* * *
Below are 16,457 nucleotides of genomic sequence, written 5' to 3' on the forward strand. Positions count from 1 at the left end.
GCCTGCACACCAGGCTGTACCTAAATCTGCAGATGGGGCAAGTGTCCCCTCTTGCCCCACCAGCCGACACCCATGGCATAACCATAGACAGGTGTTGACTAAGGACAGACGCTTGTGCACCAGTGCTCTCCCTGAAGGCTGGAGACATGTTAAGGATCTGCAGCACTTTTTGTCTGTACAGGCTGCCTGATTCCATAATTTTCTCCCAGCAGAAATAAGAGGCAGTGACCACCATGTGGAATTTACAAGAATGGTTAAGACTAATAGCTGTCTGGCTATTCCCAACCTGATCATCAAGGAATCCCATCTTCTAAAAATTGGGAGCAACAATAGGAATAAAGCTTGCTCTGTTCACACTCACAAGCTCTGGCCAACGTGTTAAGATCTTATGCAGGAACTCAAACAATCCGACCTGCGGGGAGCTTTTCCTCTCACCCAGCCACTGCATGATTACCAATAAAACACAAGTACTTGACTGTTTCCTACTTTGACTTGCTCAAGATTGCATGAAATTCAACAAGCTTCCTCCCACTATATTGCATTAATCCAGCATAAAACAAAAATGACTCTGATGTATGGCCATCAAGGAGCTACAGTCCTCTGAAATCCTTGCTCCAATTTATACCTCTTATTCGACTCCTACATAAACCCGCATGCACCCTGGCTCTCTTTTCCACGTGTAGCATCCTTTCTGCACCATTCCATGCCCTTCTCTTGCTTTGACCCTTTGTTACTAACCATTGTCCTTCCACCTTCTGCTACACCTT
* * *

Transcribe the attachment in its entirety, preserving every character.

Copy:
Below are 16,457 nucleotides of genomic sequence, written 5' to 3' on the forward strand. Positions count from 1 at the left end.
GCCTGCACACCAGGCTGTACCTAAATCTGCAGATGGGGCAAGTGTCCCCTCTTGCCCCACCAGCCGACACCCATGGCATAACCATAGACAGGTGTTGACTAAGGACAGACGCTTGTGCACCAGTGCTCTCCCTGAAGGCTGGAGACATGTTAAGGATCTGCAGCACTTTTTGTCTGTACAGGCTGCCTGATTCCATAATTTTCTCCCAGCAGAAATAAGAGGCAGTGACCACCATGTGGAATTTACAAGAATGGTTAAGACTAATAGCTGTCTGGCTATTCCCAACCTGATCATCAAGGAATCCCATCTTCTAAAAATTGGGAGCAACAATAGGAATAAAGCTTGCTCTGTTCACACTCACAAGCTCTGGCCAACGTGTTAAGATCTTATGCAGGAACTCAAACAATCCGACCTGCGGGGAGCTTTTCCTCTCACCCAGCCACTGCATGATTACCAATAAAACACAAGTACTTGACTGTTTCCTACTTTGACTTGCTCAAGATTGCATGAAATTCAACAAGCTTCCTCCCACTATATTGCATTAATCCAGCATAAAACAAAAATGACTCTGATGTATGGCCATCAAGGAGCTACAGTCCTCTGAAATCCTTGCTCCAATTTATACCTCTTATTCGACTCCTACATAAACCCGCATGCACCCTGGCTCTCTTTTCCACGTGTAGCATCCTTTCTGCACCATTCCATGCCCTTCTCTTGCTTTGACCCTTTGTTACTAACCATTGTCCTTCCACCTTCTGCTACACCTT